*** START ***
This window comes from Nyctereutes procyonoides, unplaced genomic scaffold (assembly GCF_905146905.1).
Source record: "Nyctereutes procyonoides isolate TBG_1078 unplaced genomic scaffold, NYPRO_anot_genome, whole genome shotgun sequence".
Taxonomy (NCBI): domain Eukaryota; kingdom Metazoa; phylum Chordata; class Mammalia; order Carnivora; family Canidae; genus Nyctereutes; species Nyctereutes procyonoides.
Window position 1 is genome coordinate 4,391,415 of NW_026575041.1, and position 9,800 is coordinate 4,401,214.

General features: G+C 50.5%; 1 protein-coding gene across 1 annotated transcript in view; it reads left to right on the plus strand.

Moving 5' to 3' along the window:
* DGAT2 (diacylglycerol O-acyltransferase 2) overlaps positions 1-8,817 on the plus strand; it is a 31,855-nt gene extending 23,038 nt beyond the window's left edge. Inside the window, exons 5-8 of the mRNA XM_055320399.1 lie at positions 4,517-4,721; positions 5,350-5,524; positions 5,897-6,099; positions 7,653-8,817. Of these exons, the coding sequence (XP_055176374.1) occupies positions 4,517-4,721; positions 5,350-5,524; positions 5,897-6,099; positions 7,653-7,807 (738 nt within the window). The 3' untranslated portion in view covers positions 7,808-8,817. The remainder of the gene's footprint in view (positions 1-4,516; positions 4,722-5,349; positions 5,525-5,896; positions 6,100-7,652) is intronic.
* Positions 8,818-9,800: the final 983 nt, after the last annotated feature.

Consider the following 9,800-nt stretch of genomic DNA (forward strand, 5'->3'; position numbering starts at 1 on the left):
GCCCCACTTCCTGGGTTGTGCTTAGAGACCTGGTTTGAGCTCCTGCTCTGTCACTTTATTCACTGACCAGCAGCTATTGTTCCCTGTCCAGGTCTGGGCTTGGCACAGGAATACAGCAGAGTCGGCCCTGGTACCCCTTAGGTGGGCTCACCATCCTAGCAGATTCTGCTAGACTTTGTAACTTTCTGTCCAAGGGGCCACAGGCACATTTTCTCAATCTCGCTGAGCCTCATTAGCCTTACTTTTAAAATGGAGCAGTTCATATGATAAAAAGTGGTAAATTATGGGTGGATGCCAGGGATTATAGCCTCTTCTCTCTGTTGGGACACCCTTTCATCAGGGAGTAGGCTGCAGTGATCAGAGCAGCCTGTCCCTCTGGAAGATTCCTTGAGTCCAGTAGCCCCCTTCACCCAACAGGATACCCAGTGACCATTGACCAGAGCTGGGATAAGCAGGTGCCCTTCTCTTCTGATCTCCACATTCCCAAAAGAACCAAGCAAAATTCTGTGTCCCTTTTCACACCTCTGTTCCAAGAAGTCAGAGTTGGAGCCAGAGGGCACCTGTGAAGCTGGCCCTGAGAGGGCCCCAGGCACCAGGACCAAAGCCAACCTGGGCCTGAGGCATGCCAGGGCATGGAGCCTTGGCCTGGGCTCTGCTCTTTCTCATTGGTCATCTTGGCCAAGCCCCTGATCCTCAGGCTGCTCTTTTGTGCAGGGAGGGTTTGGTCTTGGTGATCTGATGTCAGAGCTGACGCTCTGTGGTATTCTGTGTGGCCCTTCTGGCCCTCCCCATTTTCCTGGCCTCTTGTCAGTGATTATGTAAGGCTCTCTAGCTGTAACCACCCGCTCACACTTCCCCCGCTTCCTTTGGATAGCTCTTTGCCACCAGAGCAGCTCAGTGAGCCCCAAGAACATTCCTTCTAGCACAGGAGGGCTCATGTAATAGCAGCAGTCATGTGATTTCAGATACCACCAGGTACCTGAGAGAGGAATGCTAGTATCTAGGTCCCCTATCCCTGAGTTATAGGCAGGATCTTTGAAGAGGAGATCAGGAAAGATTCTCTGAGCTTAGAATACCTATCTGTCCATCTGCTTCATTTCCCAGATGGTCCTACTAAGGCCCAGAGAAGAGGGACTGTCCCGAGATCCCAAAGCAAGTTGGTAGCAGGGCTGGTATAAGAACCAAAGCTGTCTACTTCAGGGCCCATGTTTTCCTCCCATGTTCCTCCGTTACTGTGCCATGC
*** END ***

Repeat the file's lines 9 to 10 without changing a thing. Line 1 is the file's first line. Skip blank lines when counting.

Consider the following 9,800-nt stretch of genomic DNA (forward strand, 5'->3'; position numbering starts at 1 on the left):
GCCCCACTTCCTGGGTTGTGCTTAGAGACCTGGTTTGAGCTCCTGCTCTGTCACTTTATTCACTGACCAGCAGCTATTGTTCCCTGTCCAGGTCTGGGCTTGGCACAGGAATACAGCAGAGTCGGCCCTGGTACCCCTTAGGTGGGCTCACCATCCTAGCAGATTCTGCTAGACTTTGTAACTTTCTGTCCAAGGGGCCACAGGCACATTTTCTCAATCTCGCTGAGCCTCATTAGCCTTACTTTTAAAATGGAGCAGTTCATATGATAAAAAGTGGTAAATTATGGGTGGATGCCAGGGATTATAGCCTCTTCTCTCTGTTGGGACACCCTTTCATCAGGGAGTAGGCTGCAGTGATCAGAGCAGCCTGTCCCTCTGGAAGATTCCTTGAGTCCAGTAGCCCCCTTCACCCAACAGGATACCCAGTGACCATTGACCAGAGCTGGGATAAGCAGGTGCCCTTCTCTTCTGATCTCCACATTCCCAAAAGAACCAAGCAAAATTCTGTGTCCCTTTTCACACCTCTGTTCCAAGAAGTCAGAGTTGGAGCCAGAGGGCACCTGTGAAGCTGGCCCTGAGAGGGCCCCAGGCACCAGGACCAAAGCCAACCTGGGCCTGAGGCATGCCAGGGCATGGAGCCTTGGCCTGGGCTCTGCTCTTTCTCATTGGTCATCTTGGCCAAGCCCCTGATCCTCAGGCTGCTCTTTTGTGCAGGGAGGGTTTGGTCTTGGTGATCTGATGTCAGAGCTGACGCTCTGTGGTATTCTGTGTGGCCCTTCTGGCCCTCCCCATTTTCCTGGCCTCTTGTCAGTGATTATGTAAGGCTCTCTAGCTGTAACCACCCGCTCACACTTCCCCCGCTTCCTTTGGATAGCTCTTTGCCACCAGAGCAGCTCAGTGAGCCCCAAGAACATTCCTTCTAGCACAGGAGGGCTCATGTAATAGCAGCAGTCATGTGATTTCAGATACCACCAGGTACCTGAGAGAGGAATGCTAGTATCTAGGTCCCCTATCCCTGAGTTATAGGCAGGATCTTTGAAGAGGAGATCAGGAAAGATTCTCTGAGCTTAGAATACCTATCTGTCCATCTGCTTCATTTCCCAGATGGTCCTACTAAGGCCCAGAGAAGAGGGACTGTCCCGAGATCCCAAAGCAAGTTGGTAGCAGGGCTGGTATAAGAACCAAAGCTGTCTACTTCAGGGCCCATGTTTTCCTCCCATGTTCCTCCGTTACTGTGCCATGC